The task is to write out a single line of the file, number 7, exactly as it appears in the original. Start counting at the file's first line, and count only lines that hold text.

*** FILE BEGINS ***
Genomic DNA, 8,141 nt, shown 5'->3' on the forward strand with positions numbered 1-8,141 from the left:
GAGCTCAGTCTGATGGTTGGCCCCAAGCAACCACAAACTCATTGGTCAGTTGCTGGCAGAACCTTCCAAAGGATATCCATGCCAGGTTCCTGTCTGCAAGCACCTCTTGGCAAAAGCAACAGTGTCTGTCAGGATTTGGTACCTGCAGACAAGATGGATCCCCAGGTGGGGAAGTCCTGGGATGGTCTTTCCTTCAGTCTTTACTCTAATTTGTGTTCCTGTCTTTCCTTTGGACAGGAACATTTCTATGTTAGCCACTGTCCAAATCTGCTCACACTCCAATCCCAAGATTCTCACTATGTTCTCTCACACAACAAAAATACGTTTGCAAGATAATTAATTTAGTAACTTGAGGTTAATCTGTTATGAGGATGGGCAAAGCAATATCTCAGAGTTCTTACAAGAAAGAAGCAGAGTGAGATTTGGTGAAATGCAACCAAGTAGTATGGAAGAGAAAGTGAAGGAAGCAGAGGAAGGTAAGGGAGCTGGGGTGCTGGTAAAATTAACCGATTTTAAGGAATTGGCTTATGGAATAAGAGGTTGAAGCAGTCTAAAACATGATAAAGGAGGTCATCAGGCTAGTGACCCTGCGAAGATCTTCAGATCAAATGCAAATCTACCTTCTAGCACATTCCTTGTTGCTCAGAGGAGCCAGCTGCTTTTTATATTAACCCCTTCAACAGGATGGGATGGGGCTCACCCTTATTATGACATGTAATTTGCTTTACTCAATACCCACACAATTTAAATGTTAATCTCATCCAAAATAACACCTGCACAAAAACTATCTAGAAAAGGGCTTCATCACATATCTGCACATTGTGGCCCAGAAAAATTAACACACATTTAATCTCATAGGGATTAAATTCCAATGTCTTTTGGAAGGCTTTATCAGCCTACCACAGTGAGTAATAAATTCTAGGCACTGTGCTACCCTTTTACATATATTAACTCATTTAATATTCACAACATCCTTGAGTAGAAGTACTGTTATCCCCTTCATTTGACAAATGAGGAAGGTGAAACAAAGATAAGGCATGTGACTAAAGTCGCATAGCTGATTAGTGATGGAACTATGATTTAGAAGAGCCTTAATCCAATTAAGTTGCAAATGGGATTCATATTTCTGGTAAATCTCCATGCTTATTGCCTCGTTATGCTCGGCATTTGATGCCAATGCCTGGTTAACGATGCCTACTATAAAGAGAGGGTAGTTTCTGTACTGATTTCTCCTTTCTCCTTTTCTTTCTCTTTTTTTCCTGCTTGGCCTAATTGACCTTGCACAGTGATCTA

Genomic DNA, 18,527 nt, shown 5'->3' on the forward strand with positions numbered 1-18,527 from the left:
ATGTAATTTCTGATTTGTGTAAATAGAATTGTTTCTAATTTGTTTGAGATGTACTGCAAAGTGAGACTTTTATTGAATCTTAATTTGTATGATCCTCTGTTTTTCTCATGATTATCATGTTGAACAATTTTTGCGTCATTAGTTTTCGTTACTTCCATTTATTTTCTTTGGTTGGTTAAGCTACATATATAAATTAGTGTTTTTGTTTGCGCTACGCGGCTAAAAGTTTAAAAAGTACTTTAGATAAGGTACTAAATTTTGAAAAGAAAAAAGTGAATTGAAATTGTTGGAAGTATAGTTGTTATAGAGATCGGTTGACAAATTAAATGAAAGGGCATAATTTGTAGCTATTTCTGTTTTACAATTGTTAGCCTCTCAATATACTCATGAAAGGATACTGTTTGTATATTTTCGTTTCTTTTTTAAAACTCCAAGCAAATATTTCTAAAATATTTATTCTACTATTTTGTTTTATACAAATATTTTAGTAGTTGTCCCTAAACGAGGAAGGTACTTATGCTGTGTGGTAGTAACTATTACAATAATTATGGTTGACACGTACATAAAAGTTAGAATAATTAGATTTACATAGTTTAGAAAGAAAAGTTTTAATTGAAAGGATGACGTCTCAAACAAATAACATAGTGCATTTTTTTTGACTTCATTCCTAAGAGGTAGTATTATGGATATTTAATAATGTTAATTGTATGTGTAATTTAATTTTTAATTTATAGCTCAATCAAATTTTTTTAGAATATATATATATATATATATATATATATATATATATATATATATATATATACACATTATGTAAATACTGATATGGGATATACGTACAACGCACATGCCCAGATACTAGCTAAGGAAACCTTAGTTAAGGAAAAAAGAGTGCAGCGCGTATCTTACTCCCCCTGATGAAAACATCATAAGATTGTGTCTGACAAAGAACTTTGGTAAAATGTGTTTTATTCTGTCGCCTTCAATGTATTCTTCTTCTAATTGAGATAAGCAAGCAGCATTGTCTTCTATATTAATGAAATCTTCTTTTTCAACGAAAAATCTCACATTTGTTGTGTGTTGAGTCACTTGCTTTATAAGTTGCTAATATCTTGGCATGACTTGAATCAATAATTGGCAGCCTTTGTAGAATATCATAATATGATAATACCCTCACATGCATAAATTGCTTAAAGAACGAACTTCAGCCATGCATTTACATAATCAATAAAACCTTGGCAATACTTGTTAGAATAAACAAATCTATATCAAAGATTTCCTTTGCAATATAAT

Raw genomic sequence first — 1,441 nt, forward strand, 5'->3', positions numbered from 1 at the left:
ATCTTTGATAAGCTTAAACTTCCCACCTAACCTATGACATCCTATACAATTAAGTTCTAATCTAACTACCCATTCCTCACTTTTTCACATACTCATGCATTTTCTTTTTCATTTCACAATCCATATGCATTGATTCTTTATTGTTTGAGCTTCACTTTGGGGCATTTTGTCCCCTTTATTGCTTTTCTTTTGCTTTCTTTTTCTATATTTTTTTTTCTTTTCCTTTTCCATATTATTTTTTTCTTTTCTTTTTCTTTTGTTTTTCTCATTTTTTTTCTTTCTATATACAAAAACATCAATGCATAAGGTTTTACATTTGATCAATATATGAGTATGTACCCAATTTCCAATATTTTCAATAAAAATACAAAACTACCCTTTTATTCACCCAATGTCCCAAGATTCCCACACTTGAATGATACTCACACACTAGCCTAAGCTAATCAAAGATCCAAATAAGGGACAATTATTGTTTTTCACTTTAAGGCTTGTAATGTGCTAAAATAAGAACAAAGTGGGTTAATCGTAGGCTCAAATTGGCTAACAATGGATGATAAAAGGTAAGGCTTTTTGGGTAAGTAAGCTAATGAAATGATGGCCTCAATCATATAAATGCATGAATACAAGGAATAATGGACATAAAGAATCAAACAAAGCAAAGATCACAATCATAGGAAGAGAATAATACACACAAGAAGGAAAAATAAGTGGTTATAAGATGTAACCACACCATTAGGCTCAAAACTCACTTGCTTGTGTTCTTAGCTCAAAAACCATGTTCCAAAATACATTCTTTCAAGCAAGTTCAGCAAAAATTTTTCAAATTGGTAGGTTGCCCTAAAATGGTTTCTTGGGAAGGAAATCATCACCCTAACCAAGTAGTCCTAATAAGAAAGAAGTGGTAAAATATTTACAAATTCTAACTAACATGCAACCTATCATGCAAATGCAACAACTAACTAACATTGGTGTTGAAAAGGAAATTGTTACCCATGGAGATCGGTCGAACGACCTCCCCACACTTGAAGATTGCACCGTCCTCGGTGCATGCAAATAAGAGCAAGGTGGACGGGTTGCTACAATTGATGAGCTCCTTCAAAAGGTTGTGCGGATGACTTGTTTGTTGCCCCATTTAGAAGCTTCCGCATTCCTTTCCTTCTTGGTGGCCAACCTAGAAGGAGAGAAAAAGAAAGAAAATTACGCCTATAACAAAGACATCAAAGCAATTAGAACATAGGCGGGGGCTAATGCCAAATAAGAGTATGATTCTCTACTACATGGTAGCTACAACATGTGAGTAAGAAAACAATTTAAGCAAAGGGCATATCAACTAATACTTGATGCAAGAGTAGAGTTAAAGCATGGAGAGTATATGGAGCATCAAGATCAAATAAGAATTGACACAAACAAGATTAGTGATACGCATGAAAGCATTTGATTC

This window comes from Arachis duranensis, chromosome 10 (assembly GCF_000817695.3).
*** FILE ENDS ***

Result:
This window comes from Arachis duranensis, chromosome 10 (assembly GCF_000817695.3).